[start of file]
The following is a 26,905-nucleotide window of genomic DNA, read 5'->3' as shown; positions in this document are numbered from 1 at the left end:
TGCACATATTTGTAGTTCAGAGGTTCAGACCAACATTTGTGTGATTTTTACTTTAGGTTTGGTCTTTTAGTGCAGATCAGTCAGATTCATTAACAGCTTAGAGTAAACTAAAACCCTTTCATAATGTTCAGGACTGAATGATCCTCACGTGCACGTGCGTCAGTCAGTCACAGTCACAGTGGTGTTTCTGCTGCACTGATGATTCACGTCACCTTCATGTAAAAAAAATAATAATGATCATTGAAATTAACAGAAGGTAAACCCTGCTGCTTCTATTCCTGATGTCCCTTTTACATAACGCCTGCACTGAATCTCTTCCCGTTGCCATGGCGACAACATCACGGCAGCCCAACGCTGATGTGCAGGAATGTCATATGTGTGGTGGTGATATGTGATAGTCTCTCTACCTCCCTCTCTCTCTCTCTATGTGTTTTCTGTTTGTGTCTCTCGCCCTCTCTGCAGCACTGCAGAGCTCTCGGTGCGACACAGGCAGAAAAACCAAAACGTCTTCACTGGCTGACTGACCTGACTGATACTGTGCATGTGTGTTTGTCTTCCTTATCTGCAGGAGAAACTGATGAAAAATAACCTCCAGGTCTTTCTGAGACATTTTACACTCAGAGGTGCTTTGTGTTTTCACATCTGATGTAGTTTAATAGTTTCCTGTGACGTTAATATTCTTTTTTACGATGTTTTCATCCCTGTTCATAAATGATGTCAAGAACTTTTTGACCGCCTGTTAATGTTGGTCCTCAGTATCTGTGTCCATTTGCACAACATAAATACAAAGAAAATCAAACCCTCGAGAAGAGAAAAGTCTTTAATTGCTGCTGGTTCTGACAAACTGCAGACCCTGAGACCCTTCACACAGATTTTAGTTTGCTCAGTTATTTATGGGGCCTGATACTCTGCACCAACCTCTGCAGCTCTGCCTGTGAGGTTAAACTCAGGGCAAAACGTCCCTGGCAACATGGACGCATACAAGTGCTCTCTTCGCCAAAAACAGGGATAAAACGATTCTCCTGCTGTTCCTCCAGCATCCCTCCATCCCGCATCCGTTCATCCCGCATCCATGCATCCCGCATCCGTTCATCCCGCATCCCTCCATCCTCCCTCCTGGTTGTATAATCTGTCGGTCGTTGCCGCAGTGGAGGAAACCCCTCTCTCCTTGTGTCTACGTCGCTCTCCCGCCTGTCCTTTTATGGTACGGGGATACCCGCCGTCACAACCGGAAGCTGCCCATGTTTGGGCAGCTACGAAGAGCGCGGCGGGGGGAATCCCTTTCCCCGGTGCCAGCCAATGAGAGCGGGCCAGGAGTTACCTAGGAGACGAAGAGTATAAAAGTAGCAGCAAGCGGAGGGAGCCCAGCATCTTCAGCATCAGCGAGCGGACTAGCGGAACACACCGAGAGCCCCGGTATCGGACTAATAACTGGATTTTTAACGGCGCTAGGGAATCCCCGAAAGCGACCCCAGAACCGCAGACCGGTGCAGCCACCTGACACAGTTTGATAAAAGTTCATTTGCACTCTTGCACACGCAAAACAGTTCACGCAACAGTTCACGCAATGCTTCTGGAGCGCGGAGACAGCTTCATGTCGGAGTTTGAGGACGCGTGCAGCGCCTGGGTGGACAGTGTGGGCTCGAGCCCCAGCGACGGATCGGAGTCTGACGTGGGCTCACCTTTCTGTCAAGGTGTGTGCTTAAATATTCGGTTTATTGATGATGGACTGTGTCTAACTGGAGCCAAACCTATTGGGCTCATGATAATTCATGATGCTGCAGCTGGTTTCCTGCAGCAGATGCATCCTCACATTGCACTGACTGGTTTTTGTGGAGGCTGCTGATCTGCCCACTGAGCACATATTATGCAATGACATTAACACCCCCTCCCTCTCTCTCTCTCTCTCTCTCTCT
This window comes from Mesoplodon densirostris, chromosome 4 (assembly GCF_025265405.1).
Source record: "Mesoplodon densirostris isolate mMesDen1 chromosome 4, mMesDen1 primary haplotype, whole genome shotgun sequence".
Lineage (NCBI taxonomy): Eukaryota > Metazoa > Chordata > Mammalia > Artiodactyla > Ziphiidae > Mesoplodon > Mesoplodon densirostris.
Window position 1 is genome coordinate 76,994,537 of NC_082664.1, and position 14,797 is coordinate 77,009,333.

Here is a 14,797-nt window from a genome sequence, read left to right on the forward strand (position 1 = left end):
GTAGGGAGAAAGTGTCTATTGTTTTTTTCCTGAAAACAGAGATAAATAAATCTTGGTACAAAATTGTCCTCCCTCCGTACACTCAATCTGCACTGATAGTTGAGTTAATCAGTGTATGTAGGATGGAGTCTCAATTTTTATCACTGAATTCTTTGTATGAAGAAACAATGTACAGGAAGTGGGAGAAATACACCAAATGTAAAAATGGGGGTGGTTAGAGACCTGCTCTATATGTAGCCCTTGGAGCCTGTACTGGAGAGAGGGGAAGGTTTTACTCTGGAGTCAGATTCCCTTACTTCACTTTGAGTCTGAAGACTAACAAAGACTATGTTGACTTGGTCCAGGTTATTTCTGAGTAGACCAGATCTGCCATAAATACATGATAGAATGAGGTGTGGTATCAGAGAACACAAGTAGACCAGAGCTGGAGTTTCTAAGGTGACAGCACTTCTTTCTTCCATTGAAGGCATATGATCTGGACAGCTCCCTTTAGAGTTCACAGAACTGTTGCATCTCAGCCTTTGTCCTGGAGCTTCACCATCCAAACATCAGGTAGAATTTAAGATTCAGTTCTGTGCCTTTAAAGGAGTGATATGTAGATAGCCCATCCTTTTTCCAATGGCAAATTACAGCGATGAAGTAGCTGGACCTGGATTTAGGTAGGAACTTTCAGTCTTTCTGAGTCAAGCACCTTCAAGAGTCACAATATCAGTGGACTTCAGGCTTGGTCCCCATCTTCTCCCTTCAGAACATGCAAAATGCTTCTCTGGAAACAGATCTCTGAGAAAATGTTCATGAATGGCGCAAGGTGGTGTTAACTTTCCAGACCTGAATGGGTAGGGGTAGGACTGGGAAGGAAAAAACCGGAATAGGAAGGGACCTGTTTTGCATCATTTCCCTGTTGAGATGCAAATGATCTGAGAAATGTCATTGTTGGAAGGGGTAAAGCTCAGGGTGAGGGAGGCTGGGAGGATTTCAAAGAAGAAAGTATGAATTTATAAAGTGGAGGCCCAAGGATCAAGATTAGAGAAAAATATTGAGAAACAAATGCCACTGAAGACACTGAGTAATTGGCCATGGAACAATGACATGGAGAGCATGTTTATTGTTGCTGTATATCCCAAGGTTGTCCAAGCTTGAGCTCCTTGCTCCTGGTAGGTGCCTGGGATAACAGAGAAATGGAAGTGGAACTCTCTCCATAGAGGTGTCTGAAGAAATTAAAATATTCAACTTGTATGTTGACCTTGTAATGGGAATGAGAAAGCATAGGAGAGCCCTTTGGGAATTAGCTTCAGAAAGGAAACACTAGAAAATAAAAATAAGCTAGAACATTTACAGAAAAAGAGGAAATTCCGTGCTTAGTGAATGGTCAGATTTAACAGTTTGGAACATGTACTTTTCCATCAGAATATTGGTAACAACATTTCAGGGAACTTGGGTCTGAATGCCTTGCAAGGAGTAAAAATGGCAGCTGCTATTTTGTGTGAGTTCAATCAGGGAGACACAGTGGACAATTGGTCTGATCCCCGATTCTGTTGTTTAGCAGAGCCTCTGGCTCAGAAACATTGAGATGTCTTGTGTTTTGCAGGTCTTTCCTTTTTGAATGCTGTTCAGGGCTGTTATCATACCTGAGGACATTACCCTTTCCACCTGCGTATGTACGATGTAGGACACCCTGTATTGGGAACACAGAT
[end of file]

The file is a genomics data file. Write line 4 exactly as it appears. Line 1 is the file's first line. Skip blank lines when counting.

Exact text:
Source record: "Mesoplodon densirostris isolate mMesDen1 chromosome 4, mMesDen1 primary haplotype, whole genome shotgun sequence".